July 1. — After travelling three miles we came to a chain of large ponds of brackish water, but with excellent grass around them, and as the horses had nothing to eat or drink last night we halted for three hours. The water was bad, but they drank it, and we were obliged to do so too, after an ineffectual search for better. At noon we again moved on, and after proceeding about five miles, came to a large watercourse where the water was excellent, and the feed abundant. Here we halted for the night, to make our horses amends for the bad fare and hard work of yesterday. From the hill above our camp West Mount Barren bore E. 8 degrees N., Middle Mount Barren E. 21 degrees N., and Rugged Mountains behind the Sound, W. 4 degrees S. The watercourse we were upon, like all those we had lately crossed, had perpendicular cliffs abutting upon it, either on one side or the other, and the channel through which it wound looked almost like a cut made through the level country above it. A few casuarinae were observed in parts of the valley, being the first met with since those seen near Cape Arid.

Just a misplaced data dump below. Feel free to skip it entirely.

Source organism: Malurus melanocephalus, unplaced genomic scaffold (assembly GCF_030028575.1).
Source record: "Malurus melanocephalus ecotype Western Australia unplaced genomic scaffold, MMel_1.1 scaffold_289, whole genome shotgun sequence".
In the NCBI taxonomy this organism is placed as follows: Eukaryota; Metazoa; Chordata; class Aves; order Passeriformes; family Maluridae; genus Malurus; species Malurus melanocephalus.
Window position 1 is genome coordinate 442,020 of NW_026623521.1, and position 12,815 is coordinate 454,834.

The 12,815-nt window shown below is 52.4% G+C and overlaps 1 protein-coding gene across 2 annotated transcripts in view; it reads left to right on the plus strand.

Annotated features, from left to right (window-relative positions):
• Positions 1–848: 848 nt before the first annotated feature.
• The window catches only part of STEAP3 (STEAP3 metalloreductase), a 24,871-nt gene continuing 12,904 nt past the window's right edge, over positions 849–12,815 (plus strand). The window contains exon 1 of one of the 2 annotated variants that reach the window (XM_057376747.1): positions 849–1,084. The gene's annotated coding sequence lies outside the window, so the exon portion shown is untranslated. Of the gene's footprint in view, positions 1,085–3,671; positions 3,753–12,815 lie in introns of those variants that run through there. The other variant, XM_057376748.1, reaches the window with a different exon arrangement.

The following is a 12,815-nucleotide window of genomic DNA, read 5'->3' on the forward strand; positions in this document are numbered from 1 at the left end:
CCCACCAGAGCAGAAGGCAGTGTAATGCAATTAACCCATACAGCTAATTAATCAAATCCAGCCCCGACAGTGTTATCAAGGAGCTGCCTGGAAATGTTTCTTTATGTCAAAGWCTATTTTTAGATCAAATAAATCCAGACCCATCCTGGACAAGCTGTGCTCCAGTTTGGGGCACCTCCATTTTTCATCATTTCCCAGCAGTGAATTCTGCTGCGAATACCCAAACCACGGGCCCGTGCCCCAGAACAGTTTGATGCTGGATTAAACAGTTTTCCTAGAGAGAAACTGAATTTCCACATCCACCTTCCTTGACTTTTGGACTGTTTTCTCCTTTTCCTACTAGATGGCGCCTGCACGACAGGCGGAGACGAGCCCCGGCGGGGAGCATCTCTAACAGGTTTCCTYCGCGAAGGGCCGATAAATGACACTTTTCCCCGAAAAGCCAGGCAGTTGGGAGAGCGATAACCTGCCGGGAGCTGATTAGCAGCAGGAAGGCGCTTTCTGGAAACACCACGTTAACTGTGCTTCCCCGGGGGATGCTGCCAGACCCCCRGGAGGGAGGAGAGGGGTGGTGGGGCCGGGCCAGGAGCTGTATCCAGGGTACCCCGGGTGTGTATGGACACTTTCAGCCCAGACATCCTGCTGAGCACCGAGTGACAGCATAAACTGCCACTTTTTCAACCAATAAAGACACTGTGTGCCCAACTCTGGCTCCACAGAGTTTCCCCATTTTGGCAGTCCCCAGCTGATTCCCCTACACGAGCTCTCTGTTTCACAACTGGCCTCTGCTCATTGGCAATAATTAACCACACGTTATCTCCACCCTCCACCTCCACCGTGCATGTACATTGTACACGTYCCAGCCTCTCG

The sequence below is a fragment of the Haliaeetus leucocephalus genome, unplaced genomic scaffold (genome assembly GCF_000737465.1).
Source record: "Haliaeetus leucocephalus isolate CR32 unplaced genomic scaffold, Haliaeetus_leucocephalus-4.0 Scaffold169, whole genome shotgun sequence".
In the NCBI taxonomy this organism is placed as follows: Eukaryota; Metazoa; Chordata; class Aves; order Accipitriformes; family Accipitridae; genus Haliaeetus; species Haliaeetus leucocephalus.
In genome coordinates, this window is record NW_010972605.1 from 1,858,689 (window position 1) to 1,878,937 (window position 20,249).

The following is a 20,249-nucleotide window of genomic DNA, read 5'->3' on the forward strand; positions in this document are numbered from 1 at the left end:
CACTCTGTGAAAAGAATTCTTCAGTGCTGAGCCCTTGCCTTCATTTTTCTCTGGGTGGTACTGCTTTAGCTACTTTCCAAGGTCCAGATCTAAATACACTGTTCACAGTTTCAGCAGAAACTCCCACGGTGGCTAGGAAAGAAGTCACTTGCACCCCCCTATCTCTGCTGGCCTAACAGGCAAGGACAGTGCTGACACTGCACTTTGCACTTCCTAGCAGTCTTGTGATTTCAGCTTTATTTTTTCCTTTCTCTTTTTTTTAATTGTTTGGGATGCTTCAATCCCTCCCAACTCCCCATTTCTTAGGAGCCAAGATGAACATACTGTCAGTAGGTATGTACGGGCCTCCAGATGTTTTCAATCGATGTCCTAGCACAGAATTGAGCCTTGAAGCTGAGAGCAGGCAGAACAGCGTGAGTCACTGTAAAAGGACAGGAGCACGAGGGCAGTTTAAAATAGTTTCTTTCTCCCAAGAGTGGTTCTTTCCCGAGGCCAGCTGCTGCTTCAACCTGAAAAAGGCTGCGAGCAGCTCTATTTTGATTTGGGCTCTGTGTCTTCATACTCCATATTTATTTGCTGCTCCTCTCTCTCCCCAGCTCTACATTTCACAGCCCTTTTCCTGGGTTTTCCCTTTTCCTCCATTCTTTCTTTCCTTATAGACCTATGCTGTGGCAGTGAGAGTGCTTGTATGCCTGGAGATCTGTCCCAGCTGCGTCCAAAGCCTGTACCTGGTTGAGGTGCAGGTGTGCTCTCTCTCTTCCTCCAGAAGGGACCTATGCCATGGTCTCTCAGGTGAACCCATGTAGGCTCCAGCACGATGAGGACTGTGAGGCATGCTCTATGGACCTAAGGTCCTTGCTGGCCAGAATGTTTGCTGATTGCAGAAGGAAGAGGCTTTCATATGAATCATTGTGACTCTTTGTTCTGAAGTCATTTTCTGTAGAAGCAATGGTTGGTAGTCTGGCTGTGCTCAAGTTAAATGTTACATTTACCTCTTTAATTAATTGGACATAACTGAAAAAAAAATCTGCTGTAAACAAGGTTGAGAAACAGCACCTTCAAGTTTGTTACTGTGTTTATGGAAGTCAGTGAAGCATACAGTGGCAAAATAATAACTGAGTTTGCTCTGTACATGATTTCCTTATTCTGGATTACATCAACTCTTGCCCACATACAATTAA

- Category: Edward John Eyre - Vol 2 - Ch 5
- Written by Edward John Eyre
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